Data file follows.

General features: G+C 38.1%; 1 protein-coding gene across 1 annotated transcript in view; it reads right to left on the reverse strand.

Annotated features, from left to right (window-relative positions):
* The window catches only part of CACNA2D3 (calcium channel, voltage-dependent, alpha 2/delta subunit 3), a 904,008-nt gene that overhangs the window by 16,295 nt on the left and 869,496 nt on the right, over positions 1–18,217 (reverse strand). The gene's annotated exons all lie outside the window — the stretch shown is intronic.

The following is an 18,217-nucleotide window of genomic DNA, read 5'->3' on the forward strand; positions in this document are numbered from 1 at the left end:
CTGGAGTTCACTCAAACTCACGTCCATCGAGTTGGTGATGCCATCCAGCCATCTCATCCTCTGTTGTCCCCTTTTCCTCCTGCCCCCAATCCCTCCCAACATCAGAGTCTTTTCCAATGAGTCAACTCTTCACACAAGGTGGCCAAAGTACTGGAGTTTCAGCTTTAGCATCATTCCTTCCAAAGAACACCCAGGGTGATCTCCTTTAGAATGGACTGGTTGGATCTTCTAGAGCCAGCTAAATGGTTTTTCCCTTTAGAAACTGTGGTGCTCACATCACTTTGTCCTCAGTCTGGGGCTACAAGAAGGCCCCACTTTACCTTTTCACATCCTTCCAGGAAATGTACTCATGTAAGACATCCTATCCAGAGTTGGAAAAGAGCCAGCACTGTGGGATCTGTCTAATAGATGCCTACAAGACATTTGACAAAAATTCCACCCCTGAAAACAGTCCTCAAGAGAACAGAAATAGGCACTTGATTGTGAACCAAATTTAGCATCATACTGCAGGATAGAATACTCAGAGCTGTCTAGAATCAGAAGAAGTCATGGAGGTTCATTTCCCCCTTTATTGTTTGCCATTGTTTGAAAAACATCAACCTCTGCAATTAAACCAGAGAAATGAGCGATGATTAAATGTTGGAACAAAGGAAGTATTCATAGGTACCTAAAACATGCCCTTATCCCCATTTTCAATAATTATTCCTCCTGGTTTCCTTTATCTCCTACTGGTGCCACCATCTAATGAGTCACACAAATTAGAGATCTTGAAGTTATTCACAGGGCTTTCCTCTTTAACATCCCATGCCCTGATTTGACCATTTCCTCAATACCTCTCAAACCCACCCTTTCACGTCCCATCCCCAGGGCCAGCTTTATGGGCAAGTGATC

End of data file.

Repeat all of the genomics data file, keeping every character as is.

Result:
General features: G+C 38.1%; 1 protein-coding gene across 1 annotated transcript in view; it reads right to left on the reverse strand.

Annotated features, from left to right (window-relative positions):
* The window catches only part of CACNA2D3 (calcium channel, voltage-dependent, alpha 2/delta subunit 3), a 904,008-nt gene that overhangs the window by 16,295 nt on the left and 869,496 nt on the right, over positions 1–18,217 (reverse strand). The gene's annotated exons all lie outside the window — the stretch shown is intronic.

The following is an 18,217-nucleotide window of genomic DNA, read 5'->3' on the forward strand; positions in this document are numbered from 1 at the left end:
CTGGAGTTCACTCAAACTCACGTCCATCGAGTTGGTGATGCCATCCAGCCATCTCATCCTCTGTTGTCCCCTTTTCCTCCTGCCCCCAATCCCTCCCAACATCAGAGTCTTTTCCAATGAGTCAACTCTTCACACAAGGTGGCCAAAGTACTGGAGTTTCAGCTTTAGCATCATTCCTTCCAAAGAACACCCAGGGTGATCTCCTTTAGAATGGACTGGTTGGATCTTCTAGAGCCAGCTAAATGGTTTTTCCCTTTAGAAACTGTGGTGCTCACATCACTTTGTCCTCAGTCTGGGGCTACAAGAAGGCCCCACTTTACCTTTTCACATCCTTCCAGGAAATGTACTCATGTAAGACATCCTATCCAGAGTTGGAAAAGAGCCAGCACTGTGGGATCTGTCTAATAGATGCCTACAAGACATTTGACAAAAATTCCACCCCTGAAAACAGTCCTCAAGAGAACAGAAATAGGCACTTGATTGTGAACCAAATTTAGCATCATACTGCAGGATAGAATACTCAGAGCTGTCTAGAATCAGAAGAAGTCATGGAGGTTCATTTCCCCCTTTATTGTTTGCCATTGTTTGAAAAACATCAACCTCTGCAATTAAACCAGAGAAATGAGCGATGATTAAATGTTGGAACAAAGGAAGTATTCATAGGTACCTAAAACATGCCCTTATCCCCATTTTCAATAATTATTCCTCCTGGTTTCCTTTATCTCCTACTGGTGCCACCATCTAATGAGTCACACAAATTAGAGATCTTGAAGTTATTCACAGGGCTTTCCTCTTTAACATCCCATGCCCTGATTTGACCATTTCCTCAATACCTCTCAAACCCACCCTTTCACGTCCCATCCCCAGGGCCAGCTTTATGGGCAAGTGATC